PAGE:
Author Interview – L.S. Engler

Recently, I posted a Call to Writers, asking my fellow author bloggers to allow me to interview them for guest-spots on my blog.  (If you are interested in participating, please contact me.)  I asked everyone thirty-five questions — some were basic, and others were multi-part inquiries — and I asked them to answer only what they wanted to or what was applicable. My friend and fellow blogger, L.S. Engler, had some very thought-provoking responses which I’m sure will interest you, as well.   After you read her interview, please be sure to hop on over to her Blog account and follow her for a regular dose of her insight.  And now, I turn the microphone over to Ms. Engler…



1. Please tell us your name (or pen name) and a little bit about yourself:

It’s so funny; I always start my interviews out with this question, yet I hate answering it!  But here we go: Hello, everyone! I’m L.S. Engler, and I grew up a farmgirl in Michigan, now transplanted into the Chicago suburbs.  I have two cats who are the best things ever, and I’ve wanted to write stories since I was a wee little child playing Zork on our old Macintosh in the farmhouse office.  My life has been a lot of crazy adventures leading up to this point, which is when I finally decided to drop my hamster-wheel day job and take on writing professionally once and for all.  I’ve never been happier.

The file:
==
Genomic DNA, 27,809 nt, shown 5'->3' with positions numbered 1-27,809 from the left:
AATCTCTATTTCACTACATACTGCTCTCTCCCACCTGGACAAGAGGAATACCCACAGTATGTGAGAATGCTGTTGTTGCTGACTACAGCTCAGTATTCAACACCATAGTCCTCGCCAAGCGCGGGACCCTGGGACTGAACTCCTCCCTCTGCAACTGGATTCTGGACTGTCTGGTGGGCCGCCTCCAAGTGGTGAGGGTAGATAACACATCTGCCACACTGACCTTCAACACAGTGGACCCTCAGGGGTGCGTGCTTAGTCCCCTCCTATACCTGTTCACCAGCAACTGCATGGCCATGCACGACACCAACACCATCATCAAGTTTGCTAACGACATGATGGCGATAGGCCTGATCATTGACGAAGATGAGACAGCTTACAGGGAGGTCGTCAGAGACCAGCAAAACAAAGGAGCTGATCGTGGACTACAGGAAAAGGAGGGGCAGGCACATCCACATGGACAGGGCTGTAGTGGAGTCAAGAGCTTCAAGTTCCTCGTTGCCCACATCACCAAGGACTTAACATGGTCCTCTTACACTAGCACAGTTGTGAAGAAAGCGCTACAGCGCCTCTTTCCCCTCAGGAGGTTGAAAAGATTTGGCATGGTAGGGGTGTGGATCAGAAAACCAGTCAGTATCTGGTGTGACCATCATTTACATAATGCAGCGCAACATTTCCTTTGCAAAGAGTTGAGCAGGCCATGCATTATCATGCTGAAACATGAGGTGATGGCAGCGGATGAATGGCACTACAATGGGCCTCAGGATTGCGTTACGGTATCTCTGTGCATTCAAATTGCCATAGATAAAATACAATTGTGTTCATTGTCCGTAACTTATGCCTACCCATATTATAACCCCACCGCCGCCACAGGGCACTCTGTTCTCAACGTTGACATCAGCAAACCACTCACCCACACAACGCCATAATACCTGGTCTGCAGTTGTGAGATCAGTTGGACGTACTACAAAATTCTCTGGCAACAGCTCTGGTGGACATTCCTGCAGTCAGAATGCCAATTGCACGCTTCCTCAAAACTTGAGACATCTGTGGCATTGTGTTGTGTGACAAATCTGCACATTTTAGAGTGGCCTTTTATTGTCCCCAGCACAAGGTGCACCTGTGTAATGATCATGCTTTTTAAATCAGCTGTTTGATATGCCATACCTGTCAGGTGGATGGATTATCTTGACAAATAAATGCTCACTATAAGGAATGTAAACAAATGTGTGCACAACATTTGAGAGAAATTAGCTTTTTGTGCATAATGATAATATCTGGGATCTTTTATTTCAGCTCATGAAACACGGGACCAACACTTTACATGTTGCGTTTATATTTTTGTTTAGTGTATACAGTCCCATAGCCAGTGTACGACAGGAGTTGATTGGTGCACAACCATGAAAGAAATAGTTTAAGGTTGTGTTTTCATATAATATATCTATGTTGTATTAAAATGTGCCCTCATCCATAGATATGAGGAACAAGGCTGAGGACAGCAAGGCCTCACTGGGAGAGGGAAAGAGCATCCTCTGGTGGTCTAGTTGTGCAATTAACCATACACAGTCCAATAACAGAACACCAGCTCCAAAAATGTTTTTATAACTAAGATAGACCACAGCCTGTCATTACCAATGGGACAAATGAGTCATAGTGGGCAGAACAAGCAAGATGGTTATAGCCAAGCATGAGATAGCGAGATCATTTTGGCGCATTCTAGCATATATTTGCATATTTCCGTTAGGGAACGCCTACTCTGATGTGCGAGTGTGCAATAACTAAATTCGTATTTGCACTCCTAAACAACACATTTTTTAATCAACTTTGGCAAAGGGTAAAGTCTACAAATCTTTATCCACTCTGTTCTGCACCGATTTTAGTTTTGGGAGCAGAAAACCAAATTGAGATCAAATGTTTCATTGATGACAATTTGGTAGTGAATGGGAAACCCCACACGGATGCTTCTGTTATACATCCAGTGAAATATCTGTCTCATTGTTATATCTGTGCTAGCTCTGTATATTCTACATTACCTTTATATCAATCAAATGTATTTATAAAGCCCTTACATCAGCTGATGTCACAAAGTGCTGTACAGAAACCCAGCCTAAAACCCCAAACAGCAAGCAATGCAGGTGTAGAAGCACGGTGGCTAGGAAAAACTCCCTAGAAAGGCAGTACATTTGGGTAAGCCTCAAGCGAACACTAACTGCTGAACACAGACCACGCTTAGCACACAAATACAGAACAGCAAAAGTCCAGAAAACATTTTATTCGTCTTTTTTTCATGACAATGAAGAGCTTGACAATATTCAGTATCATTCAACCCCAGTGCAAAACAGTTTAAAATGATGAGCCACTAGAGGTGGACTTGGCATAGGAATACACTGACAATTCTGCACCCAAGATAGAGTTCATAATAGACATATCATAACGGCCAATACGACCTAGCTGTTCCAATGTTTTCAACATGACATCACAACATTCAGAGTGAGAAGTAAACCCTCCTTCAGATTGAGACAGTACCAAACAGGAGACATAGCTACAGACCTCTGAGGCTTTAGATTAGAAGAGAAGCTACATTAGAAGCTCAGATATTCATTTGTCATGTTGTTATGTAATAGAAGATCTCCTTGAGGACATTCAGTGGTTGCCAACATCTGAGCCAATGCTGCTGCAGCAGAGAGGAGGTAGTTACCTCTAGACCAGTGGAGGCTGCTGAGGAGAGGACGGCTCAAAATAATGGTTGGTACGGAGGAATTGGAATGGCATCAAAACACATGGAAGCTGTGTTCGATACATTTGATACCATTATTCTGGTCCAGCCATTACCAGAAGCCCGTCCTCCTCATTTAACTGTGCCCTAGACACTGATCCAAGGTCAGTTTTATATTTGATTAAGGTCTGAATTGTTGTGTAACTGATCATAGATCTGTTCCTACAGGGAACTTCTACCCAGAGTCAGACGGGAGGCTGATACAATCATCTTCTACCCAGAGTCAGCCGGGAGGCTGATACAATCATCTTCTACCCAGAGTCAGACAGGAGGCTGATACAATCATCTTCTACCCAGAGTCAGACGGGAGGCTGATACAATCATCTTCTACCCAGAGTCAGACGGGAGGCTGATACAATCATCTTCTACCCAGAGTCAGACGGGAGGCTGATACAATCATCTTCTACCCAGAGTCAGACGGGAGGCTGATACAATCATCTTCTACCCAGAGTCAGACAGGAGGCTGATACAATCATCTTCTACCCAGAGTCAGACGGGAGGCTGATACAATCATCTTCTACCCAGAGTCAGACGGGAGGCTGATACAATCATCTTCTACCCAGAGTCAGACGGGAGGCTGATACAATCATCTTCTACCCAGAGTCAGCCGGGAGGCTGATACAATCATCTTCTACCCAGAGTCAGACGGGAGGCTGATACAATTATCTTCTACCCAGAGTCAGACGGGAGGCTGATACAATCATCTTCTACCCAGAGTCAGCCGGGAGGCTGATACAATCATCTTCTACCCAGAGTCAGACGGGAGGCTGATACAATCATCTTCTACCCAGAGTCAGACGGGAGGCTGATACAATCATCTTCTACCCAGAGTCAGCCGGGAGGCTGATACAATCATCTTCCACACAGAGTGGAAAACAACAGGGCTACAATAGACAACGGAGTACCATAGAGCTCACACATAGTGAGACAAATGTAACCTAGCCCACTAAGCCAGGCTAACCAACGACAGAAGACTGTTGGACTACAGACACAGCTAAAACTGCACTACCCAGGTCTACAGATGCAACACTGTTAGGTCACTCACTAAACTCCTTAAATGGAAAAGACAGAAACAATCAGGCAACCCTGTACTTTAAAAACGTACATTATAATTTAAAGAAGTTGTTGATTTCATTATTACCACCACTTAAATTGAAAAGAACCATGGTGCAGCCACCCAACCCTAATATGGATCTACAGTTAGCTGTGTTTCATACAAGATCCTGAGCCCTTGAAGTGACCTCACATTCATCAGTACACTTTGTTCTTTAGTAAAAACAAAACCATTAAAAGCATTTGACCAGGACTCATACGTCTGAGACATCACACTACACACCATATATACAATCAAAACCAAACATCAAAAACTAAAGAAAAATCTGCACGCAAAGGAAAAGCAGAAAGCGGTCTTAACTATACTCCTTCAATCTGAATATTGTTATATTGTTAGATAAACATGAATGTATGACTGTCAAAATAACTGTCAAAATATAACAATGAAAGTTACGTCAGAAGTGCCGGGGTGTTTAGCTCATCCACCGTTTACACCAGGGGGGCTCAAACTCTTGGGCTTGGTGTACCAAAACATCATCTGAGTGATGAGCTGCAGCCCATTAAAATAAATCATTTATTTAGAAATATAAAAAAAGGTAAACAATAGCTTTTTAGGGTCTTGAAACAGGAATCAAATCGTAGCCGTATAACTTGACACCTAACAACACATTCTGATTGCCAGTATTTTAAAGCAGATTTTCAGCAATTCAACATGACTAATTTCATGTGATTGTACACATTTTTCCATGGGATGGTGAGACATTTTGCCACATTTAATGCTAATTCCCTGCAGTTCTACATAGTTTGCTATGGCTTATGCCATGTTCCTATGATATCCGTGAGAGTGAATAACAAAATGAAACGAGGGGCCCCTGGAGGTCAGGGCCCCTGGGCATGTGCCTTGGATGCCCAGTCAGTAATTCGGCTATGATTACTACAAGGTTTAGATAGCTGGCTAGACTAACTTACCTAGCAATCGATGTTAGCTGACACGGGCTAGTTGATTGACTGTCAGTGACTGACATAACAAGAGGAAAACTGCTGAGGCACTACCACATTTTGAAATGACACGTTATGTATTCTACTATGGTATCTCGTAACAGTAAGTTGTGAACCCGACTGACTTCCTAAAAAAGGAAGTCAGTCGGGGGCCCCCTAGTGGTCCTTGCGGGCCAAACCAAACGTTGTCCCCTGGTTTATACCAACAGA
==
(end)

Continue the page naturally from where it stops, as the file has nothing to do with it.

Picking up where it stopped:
2. Please provide the link to your blog (and website, Facebook fan page, Twitter, etc.):






3. Has any of your work been published yet?  If so, please share the link(s) to purchase it:

Bowlful of Bunnies (collection of short stories):

The Slayer Saga: Soulless (Volume 1, zombie trilogy):

4. If you have been published, did you self-publish or use traditional publishing?  Why?  If you have not been published yet, what are your plans for the future?

Right now, I’m really enjoying the crazy world of self-publishing, which I think it a great way to get your work out there into the world, to help build a platform, and honestly, just to get some people reading it, even if it’s not nearly the numbers it would likely be if I was traditionally published.  Traditionally published, though, I wouldn’t be able to interact with my readers the way I do now, and I really enjoy that.  Still, I grew up in academia, where traditional publishing is held up on such a high pedestal that I really would like to pursue that with a few of my books, as well.  There’s just something about being accepted and being in actual book stores and watching the magic happen just because an editor believed in your work that would be phenomenal.  There’s a term starting to float around, ‘hybrid writer,’ and that’s the kind of writer I want to be.  The best of both worlds.  I’m greedy like that.

5. How old were you when you started writing?  When did you know you wanted to be an author?

As mentioned above, I’ve been whipping up stories for as long as I can remember, but it was around sixth grade that I really decided to get “serious” and sat down to write a novel.  I remember it filled up two three-subject notebooks, a true epic, and I would give anything to find those notebooks again.  I bet that story is hilarious.  The funny thing is that I’m still working on that same book, only it’s been changed a lot in the past decades, that’s for sure.

6. Who are some of your favorite authors?  What are you currently reading (or what is the last book you read)?